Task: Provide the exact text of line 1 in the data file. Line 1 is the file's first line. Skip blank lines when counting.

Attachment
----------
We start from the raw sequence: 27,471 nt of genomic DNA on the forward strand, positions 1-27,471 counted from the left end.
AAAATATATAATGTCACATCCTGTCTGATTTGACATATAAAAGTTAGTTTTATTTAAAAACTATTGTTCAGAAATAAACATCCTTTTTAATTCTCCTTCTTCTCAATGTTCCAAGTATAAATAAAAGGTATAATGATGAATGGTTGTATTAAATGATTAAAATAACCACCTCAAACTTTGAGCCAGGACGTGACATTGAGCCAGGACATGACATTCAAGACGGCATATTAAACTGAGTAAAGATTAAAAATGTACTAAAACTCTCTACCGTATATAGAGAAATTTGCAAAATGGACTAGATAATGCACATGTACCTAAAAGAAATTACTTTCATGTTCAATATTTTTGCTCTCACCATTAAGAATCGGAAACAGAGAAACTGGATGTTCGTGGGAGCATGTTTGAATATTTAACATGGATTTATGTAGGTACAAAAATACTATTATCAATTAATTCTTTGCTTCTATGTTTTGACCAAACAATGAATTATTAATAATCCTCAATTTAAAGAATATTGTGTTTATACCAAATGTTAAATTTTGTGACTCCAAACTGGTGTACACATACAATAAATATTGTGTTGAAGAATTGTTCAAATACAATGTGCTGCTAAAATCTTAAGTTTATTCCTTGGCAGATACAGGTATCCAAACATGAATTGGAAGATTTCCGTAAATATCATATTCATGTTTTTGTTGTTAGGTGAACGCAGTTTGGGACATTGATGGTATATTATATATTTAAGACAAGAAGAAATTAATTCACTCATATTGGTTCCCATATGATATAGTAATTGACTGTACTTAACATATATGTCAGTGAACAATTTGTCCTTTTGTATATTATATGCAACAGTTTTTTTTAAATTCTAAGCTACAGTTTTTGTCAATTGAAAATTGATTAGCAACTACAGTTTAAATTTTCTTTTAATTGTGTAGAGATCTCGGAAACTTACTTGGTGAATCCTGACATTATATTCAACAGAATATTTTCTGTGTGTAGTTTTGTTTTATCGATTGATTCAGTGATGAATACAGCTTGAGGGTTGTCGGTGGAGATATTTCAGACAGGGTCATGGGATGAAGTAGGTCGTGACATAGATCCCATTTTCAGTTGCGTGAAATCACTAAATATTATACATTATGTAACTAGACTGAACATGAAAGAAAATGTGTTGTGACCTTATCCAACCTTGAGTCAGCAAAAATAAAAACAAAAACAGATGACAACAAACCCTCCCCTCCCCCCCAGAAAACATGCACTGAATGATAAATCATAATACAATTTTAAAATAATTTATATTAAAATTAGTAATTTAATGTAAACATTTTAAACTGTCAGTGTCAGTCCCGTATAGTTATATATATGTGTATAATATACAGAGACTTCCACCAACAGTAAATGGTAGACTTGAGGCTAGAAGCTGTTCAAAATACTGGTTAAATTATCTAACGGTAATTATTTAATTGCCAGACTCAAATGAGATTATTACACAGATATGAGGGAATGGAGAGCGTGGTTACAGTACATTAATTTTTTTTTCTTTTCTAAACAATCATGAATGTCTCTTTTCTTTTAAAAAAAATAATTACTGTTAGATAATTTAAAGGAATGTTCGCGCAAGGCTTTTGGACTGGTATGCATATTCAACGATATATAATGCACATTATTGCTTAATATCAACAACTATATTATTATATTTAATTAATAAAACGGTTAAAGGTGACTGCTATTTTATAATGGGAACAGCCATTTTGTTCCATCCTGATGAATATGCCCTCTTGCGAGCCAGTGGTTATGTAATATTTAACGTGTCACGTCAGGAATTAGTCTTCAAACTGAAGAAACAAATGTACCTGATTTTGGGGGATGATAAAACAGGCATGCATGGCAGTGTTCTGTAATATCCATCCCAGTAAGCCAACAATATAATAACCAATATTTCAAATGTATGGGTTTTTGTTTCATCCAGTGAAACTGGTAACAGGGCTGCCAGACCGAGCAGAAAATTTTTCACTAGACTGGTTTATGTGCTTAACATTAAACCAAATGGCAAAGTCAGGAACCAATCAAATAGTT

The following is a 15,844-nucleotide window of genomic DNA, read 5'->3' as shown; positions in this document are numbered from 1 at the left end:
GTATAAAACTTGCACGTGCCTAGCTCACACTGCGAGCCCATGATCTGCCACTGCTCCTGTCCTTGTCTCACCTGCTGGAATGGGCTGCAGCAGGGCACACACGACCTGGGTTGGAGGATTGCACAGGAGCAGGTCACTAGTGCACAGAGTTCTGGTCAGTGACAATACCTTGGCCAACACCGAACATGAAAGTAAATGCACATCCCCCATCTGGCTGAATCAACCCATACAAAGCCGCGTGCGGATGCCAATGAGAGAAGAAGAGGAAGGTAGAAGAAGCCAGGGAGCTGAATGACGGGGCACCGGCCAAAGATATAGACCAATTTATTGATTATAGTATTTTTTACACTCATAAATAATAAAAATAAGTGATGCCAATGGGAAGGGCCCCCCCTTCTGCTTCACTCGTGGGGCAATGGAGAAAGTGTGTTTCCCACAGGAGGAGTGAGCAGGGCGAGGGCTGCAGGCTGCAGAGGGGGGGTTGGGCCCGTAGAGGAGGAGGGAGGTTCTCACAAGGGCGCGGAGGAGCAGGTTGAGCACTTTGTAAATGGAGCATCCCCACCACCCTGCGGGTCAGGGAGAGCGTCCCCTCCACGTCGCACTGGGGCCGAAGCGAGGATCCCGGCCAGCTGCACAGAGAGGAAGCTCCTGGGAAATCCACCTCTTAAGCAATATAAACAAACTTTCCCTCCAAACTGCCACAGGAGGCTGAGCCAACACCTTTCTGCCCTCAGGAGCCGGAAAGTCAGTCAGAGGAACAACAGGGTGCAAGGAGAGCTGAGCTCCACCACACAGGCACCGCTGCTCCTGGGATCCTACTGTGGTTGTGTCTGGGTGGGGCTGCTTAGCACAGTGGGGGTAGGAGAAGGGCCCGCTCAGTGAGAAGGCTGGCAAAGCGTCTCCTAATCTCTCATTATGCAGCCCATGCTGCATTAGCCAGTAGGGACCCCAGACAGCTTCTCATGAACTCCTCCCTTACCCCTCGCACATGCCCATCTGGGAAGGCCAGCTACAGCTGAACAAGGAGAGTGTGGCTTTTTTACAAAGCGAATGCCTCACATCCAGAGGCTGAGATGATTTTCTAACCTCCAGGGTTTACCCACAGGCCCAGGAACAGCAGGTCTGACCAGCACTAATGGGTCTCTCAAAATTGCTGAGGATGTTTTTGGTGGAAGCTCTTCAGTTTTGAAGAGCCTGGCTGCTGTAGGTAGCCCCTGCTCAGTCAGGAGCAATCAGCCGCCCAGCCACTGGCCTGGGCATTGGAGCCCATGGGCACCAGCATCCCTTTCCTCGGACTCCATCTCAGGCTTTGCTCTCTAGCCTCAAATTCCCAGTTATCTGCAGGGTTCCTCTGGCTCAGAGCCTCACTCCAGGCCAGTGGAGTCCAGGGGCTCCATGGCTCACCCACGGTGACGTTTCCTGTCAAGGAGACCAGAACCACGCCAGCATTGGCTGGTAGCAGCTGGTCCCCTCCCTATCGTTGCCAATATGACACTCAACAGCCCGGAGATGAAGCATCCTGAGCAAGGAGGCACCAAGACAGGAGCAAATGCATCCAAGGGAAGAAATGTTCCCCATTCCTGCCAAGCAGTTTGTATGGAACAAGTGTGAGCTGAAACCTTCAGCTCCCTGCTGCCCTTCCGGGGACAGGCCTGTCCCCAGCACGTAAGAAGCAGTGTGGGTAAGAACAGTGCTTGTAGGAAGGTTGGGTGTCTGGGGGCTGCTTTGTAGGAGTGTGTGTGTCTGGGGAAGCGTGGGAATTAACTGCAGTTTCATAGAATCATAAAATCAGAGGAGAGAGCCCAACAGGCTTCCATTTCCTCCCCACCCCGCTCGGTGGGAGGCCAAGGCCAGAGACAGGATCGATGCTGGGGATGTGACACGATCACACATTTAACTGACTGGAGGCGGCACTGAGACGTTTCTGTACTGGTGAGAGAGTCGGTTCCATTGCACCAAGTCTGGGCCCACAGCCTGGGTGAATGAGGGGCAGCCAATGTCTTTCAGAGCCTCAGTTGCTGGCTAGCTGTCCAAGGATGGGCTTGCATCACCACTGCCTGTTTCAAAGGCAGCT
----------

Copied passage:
We start from the raw sequence: 27,471 nt of genomic DNA on the forward strand, positions 1-27,471 counted from the left end.